SINGAPORE, 8 May 2018 – One signed up for the course while in prison, while another hopes to be a chef someday.
Dwight and Colin are amongst the inaugural batch of trainees at the newly-launched HCSA Academy Culinary Training Centre. Homeless after being released from prison, they had nowhere to go. HCSA Highpoint took them in. Now, they both have a common goal – to leave their past behind and make a better future for themselves and their families.
Officially declared open today by Dr Yaacob Ibrahim, Member of Parliament, Jalan Besar GRC, HCSA Academy Culinary Training Centre is the latest programme by HCSA Community Services (HCSA), a champion for abused teenage girls, single parents and ex-offenders. HCSA empowers these vulnerable groups through its signature programmes – HCSA Highpoint, HCSA Dayspring Residential Treatment Centre, HCSA Dayspring SPIN (Single Parents INformed, INvolved and INcluded), and now, HCSA Academy Culinary Training Centre.
The Academy aims to empower and enable HCSA’s beneficiaries and other vulnerable individuals with the professional skills required to secure stable employment in the F&B sector, giving them a new lease of life and a level playing field to support themselves and their families.
As an Approved Training Organisation (ATO), HCSA Academy offers a robust six-week course based on the Food Services skills framework by SkillsFuture Singapore (SSG). with job placements facilitated upon successful completion.
The culinary training programme ensures that trainees are guided and taught to perform in a real working kitchen. It follows a skill-training adult-pedagogy with hands-on learning of the craft in the Academy kitchen. Equipped with stateof-the-art equipment as part of HCSA’s “Smart Village” digitalisation initiative, the Academy includes online courses and Augmented Reality (AR) in the elearning process.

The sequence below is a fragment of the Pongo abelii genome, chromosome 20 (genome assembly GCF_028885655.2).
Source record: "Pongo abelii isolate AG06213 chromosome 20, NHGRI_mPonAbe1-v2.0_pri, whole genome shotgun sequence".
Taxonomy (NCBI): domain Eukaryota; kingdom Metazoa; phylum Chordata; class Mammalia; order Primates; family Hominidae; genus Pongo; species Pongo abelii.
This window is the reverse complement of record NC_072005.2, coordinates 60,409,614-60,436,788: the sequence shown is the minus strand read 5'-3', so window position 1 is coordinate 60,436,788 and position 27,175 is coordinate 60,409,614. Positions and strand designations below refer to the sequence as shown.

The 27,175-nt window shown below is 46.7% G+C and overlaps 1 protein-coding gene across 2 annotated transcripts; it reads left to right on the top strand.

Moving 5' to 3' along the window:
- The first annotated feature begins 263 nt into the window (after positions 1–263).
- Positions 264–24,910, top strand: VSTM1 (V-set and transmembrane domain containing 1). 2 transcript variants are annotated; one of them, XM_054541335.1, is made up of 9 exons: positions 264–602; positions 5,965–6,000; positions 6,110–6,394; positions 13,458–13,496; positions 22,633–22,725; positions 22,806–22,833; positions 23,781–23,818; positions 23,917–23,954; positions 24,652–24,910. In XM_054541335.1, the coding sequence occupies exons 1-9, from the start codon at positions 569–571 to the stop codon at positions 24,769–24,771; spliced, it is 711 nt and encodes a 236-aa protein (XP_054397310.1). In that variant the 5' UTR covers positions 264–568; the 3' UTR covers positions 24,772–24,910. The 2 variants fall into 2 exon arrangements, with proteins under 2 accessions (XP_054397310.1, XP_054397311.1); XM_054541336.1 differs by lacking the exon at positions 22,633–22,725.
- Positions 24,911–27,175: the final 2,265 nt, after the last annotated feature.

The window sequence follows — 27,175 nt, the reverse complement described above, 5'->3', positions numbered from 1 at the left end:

“The AR app was developed by StarHub and Singapore-based creative technology start-up Immersively”, said Dr Chong Yoke Sin, Chief of Enterprise Business Group, StarHub. “Combining digital technology, connectivity and networking, we will continue to develop the AR app, allowing HSCA to boost learning creatively and effectively.”
Graduating trainees will receive the highly coveted WSQ Higher Certificate in Food Services (Culinary Arts). The Singapore Workforce Skills Qualifications (WSQ) is a national credential system that trains, develops, assesses and certifies skills and competencies for the workforce.
“HCSA Community Services is privileged to be able to transform the lives of both men and women in need, helping them move out of a life of despair into one where they have a future and a hope,” said Ms Dominique Choy, Executive Board Member & CEO, HCSA Community Services.
“The rice bowl is a metaphor for the basic elements that one needs to live,” Ms Choy added. “By equipping our beneficiaries and other vulnerable individuals with nationally-certified qualifications in F&B, HCSA Academy hopes to give them a “rice-bowl” – the means to become employable and the ability to support themselves and their families.”
“It is heartening to see that the trainees here are determined to start their lives afresh and make a living for themselves by acquiring industry-recognised and WSQ-certified F&B skills through the culinary training course offered by HCSA Academy,” said Dr Yaacob Ibrahim, Member of Parliament, Jalan Besar GRC.
“With their passion for cooking, I am confident that they would be able to bring cheer to the people they cook for, and brighten their own lives in the process,” added Dr Yaacob.
Together with three other trainees, Dwight and Colin received their certificates from Dr Yaacob Ibrahim at the official launch, which was also attended by Ms Denise Phua, Member of Parliament, Jalan Besar GRC and Mayor, Central Singapore District.
Ms Choy also shared that Marina Mandarin Singapore and Aston’s have come on board as employers and will be taking on the five trainees. “We wish them all the best as they begin their journey towards a brighter future,” she said.